Silence is Golden

Commenting on the previous post, Dave M from DuckRabbit says:

I also see a connection between McDowell’s “anti-anti-realism” and his “quietism,” but I don’t think it’s quite as direct as you make out. Naturally if a question is motivated only by a false assumption one will spurn demands from both sides that one give one’s own answer to it. That doesn’t make one a quietist.

Of course, Dave is correct that the connection is not a direct one. Evidently, it was misleading of me to say that McDowell’s rejection of what he takes to be an erroneous assumption common to realism and anti-realism was “a sign of McDowell’s quietism” without making it more clear that I do not take his quietism to be a simple consequence of making this sort of move. To see why quietism does not follow, we can consider three sorts of philosophical strategy that proceed in this way.

Firstly, we have the simple identification of a loaded question — the familiar fallacy of asking a complex question with a false or highly questionable suppressed premise (e.g. ‘Have you stopped beating your wife?’). Obviously, examples of this argumentative strategy are ten-a-penny, and exposing a logical fallacy of this sort does not make someone a quietist.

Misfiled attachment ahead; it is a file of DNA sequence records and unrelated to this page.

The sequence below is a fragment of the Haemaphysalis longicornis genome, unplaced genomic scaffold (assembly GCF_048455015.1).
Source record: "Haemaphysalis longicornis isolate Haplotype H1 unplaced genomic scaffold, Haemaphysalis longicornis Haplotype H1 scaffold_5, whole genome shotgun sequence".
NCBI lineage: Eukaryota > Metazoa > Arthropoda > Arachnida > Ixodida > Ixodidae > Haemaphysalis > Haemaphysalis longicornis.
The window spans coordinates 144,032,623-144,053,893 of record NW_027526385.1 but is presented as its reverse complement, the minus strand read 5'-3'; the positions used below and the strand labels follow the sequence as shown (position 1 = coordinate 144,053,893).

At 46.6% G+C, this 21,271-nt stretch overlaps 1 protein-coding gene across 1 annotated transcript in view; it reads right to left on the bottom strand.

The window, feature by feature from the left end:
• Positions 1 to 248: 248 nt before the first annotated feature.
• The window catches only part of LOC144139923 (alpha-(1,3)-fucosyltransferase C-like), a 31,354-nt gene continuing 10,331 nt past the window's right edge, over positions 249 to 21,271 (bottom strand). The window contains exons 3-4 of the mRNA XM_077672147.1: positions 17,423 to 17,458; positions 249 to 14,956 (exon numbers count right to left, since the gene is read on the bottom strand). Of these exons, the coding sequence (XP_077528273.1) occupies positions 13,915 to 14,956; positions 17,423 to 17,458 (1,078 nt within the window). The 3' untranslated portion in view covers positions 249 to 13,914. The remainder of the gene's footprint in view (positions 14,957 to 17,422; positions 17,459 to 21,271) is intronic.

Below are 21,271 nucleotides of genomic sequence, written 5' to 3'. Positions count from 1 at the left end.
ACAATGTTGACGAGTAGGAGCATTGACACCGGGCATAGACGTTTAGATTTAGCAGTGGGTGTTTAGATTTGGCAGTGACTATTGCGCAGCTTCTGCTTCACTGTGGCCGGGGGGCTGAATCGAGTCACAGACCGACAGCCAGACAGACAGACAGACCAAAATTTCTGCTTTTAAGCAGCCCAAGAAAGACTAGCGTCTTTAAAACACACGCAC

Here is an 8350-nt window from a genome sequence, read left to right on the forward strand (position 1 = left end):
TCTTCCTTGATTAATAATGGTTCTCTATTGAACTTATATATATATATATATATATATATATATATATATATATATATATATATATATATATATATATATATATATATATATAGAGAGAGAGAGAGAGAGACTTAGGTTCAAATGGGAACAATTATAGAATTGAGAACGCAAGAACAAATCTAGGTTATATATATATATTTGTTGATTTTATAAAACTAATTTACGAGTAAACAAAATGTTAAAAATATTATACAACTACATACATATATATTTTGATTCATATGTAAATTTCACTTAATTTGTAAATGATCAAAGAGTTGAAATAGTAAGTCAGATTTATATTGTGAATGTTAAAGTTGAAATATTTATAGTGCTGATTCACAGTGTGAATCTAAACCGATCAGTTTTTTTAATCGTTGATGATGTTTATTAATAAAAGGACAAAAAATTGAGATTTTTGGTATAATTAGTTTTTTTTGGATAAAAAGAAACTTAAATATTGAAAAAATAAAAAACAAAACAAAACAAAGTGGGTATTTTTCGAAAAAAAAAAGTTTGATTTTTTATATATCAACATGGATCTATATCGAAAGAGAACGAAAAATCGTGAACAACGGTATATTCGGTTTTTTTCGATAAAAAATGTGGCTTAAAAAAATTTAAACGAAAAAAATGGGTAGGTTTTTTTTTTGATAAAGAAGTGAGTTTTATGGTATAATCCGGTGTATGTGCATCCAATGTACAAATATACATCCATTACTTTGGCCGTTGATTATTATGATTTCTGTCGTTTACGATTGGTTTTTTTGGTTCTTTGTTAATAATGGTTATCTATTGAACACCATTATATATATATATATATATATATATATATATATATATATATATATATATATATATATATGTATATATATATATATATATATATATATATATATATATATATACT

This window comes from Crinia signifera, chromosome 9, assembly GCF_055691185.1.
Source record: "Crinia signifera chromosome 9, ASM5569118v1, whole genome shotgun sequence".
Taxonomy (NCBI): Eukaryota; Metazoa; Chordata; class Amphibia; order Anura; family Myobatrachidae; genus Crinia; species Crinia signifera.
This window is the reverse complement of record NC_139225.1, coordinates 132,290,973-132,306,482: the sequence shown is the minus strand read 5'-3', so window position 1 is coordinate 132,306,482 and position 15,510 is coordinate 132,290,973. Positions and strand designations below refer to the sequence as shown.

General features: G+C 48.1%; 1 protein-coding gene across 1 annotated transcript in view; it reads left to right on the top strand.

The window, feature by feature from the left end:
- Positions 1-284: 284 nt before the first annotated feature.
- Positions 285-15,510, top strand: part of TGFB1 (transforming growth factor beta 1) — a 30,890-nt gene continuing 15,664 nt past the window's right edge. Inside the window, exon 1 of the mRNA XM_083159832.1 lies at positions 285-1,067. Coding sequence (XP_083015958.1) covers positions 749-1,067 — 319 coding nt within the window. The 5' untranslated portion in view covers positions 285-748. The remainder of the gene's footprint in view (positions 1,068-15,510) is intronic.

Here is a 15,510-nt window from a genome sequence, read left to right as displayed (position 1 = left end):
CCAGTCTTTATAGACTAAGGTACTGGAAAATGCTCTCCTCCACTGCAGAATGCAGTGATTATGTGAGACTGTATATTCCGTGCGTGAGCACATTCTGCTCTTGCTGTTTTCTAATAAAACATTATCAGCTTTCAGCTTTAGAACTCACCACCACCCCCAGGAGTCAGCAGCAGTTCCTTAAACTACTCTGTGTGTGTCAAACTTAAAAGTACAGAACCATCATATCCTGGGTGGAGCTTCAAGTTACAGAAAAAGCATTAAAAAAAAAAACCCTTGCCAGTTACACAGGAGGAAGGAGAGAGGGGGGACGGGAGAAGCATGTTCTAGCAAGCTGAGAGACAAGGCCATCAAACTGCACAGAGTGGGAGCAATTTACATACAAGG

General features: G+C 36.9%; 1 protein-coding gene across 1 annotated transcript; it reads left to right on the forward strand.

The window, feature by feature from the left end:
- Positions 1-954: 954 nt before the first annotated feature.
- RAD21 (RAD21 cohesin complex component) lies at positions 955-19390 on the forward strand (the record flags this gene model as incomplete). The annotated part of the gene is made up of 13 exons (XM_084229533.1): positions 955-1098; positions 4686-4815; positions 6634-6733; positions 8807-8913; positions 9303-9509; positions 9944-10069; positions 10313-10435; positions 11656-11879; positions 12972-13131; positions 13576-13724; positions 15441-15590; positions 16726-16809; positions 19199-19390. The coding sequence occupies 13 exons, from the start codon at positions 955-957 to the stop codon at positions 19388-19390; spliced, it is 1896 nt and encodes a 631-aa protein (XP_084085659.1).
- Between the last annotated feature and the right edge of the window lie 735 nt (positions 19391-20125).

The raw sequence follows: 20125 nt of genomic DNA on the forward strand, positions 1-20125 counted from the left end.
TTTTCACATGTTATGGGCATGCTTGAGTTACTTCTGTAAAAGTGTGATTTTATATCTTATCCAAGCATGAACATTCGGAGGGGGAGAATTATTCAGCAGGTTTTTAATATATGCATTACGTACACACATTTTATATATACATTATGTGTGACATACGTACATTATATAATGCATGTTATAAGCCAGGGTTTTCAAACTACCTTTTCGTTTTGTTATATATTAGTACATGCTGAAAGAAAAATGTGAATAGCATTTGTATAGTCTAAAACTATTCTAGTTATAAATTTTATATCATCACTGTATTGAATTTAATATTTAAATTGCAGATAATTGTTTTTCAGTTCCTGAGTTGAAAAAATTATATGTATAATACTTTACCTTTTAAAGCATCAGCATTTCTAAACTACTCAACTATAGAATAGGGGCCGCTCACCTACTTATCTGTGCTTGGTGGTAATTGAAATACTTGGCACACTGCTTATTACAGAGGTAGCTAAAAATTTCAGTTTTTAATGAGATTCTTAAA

Secondly then, we have what Michael Williams calls ‘theoretical diagnosis’. This sort of analysis attempts to give a genealogy of the problematic assumption. As such, it is not content to simply point out that an inquiry rests upon a questionable premise, but goes further in explaining how this premise came to be implicitly or explicitly accepted. Where appropriate, an analysis of this sort may tell an historical story, or demonstrate the inquiry’s dependence upon some substantive practical attitudes, or some combination of the two. The idea being that once we can see that the demand for explanation we faced is a conditional one, dependent upon a whole backdrop of beliefs and values that are not simply given, then we can loosen the grip that a problem has on us — the sense that by refusing to answer it something important goes unexplained.